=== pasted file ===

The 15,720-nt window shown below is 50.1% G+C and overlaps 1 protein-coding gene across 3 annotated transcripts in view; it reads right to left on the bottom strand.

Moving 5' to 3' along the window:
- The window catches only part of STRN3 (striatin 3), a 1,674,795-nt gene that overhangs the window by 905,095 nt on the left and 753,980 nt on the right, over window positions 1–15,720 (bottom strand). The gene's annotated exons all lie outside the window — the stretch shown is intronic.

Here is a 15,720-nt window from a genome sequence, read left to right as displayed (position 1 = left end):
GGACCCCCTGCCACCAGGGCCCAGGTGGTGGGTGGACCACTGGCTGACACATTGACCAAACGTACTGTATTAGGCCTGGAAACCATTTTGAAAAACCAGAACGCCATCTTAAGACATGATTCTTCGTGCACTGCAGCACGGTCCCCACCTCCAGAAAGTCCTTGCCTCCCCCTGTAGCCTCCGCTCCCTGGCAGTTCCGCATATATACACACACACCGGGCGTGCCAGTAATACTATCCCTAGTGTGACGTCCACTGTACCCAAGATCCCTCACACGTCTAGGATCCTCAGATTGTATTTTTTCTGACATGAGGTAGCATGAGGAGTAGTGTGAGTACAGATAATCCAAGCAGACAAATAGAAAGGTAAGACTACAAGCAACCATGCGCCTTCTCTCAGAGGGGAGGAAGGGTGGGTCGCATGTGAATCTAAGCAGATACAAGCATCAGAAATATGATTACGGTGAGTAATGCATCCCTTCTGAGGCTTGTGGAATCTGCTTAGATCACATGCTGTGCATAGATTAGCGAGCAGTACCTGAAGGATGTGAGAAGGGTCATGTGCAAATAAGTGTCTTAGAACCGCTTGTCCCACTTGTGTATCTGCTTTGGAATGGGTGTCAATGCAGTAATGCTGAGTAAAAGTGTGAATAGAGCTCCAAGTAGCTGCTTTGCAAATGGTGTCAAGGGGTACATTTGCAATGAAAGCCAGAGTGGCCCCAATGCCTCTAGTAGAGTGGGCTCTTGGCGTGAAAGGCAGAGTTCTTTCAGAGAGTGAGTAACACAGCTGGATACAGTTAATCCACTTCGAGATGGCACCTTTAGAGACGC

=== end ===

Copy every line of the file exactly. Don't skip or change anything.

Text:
The 15,720-nt window shown below is 50.1% G+C and overlaps 1 protein-coding gene across 3 annotated transcripts in view; it reads right to left on the bottom strand.

Moving 5' to 3' along the window:
- The window catches only part of STRN3 (striatin 3), a 1,674,795-nt gene that overhangs the window by 905,095 nt on the left and 753,980 nt on the right, over window positions 1–15,720 (bottom strand). The gene's annotated exons all lie outside the window — the stretch shown is intronic.

Here is a 15,720-nt window from a genome sequence, read left to right as displayed (position 1 = left end):
GGACCCCCTGCCACCAGGGCCCAGGTGGTGGGTGGACCACTGGCTGACACATTGACCAAACGTACTGTATTAGGCCTGGAAACCATTTTGAAAAACCAGAACGCCATCTTAAGACATGATTCTTCGTGCACTGCAGCACGGTCCCCACCTCCAGAAAGTCCTTGCCTCCCCCTGTAGCCTCCGCTCCCTGGCAGTTCCGCATATATACACACACACCGGGCGTGCCAGTAATACTATCCCTAGTGTGACGTCCACTGTACCCAAGATCCCTCACACGTCTAGGATCCTCAGATTGTATTTTTTCTGACATGAGGTAGCATGAGGAGTAGTGTGAGTACAGATAATCCAAGCAGACAAATAGAAAGGTAAGACTACAAGCAACCATGCGCCTTCTCTCAGAGGGGAGGAAGGGTGGGTCGCATGTGAATCTAAGCAGATACAAGCATCAGAAATATGATTACGGTGAGTAATGCATCCCTTCTGAGGCTTGTGGAATCTGCTTAGATCACATGCTGTGCATAGATTAGCGAGCAGTACCTGAAGGATGTGAGAAGGGTCATGTGCAAATAAGTGTCTTAGAACCGCTTGTCCCACTTGTGTATCTGCTTTGGAATGGGTGTCAATGCAGTAATGCTGAGTAAAAGTGTGAATAGAGCTCCAAGTAGCTGCTTTGCAAATGGTGTCAAGGGGTACATTTGCAATGAAAGCCAGAGTGGCCCCAATGCCTCTAGTAGAGTGGGCTCTTGGCGTGAAAGGCAGAGTTCTTTCAGAGAGTGAGTAACACAGCTGGATACAGTTAATCCACTTCGAGATGGCACCTTTAGAGACGC